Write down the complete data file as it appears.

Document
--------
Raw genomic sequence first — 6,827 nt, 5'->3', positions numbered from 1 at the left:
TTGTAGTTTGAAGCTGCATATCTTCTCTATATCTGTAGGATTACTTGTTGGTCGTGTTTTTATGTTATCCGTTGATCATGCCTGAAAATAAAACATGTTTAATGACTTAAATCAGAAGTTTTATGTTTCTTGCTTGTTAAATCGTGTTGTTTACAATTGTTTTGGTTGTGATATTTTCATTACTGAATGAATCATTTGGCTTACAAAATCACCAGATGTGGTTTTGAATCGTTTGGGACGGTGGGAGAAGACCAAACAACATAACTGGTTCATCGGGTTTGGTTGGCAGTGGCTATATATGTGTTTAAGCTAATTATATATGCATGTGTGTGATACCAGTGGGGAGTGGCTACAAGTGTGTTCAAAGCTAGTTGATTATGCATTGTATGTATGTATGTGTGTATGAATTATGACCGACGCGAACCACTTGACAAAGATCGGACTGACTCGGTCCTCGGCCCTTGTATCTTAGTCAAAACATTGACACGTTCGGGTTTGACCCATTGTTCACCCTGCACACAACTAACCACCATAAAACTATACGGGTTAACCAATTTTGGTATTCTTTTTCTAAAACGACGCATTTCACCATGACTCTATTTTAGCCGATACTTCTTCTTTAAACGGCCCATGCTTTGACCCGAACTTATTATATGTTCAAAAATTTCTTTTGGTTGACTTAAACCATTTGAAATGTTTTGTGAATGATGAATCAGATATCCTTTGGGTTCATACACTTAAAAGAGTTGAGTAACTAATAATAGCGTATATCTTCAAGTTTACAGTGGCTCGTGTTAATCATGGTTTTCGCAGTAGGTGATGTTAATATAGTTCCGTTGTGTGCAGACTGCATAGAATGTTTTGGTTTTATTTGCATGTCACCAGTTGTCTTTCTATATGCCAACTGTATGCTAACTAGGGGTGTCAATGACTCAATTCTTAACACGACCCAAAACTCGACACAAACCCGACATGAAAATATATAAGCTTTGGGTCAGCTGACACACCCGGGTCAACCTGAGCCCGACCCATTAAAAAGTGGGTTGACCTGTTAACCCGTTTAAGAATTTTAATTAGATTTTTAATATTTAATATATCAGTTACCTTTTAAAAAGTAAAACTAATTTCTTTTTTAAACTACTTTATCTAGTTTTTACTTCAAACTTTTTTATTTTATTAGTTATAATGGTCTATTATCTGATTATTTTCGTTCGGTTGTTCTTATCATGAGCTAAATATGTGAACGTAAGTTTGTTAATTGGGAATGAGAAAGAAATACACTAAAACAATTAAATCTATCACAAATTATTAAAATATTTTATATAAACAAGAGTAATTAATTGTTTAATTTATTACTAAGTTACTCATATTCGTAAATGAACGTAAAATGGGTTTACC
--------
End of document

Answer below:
Raw genomic sequence first — 6,827 nt, 5'->3', positions numbered from 1 at the left:
TTGTAGTTTGAAGCTGCATATCTTCTCTATATCTGTAGGATTACTTGTTGGTCGTGTTTTTATGTTATCCGTTGATCATGCCTGAAAATAAAACATGTTTAATGACTTAAATCAGAAGTTTTATGTTTCTTGCTTGTTAAATCGTGTTGTTTACAATTGTTTTGGTTGTGATATTTTCATTACTGAATGAATCATTTGGCTTACAAAATCACCAGATGTGGTTTTGAATCGTTTGGGACGGTGGGAGAAGACCAAACAACATAACTGGTTCATCGGGTTTGGTTGGCAGTGGCTATATATGTGTTTAAGCTAATTATATATGCATGTGTGTGATACCAGTGGGGAGTGGCTACAAGTGTGTTCAAAGCTAGTTGATTATGCATTGTATGTATGTATGTGTGTATGAATTATGACCGACGCGAACCACTTGACAAAGATCGGACTGACTCGGTCCTCGGCCCTTGTATCTTAGTCAAAACATTGACACGTTCGGGTTTGACCCATTGTTCACCCTGCACACAACTAACCACCATAAAACTATACGGGTTAACCAATTTTGGTATTCTTTTTCTAAAACGACGCATTTCACCATGACTCTATTTTAGCCGATACTTCTTCTTTAAACGGCCCATGCTTTGACCCGAACTTATTATATGTTCAAAAATTTCTTTTGGTTGACTTAAACCATTTGAAATGTTTTGTGAATGATGAATCAGATATCCTTTGGGTTCATACACTTAAAAGAGTTGAGTAACTAATAATAGCGTATATCTTCAAGTTTACAGTGGCTCGTGTTAATCATGGTTTTCGCAGTAGGTGATGTTAATATAGTTCCGTTGTGTGCAGACTGCATAGAATGTTTTGGTTTTATTTGCATGTCACCAGTTGTCTTTCTATATGCCAACTGTATGCTAACTAGGGGTGTCAATGACTCAATTCTTAACACGACCCAAAACTCGACACAAACCCGACATGAAAATATATAAGCTTTGGGTCAGCTGACACACCCGGGTCAACCTGAGCCCGACCCATTAAAAAGTGGGTTGACCTGTTAACCCGTTTAAGAATTTTAATTAGATTTTTAATATTTAATATATCAGTTACCTTTTAAAAAGTAAAACTAATTTCTTTTTTAAACTACTTTATCTAGTTTTTACTTCAAACTTTTTTATTTTATTAGTTATAATGGTCTATTATCTGATTATTTTCGTTCGGTTGTTCTTATCATGAGCTAAATATGTGAACGTAAGTTTGTTAATTGGGAATGAGAAAGAAATACACTAAAACAATTAAATCTATCACAAATTATTAAAATATTTTATATAAACAAGAGTAATTAATTGTTTAATTTATTACTAAGTTACTCATATTCGTAAATGAACGTAAAATGGGTTTACC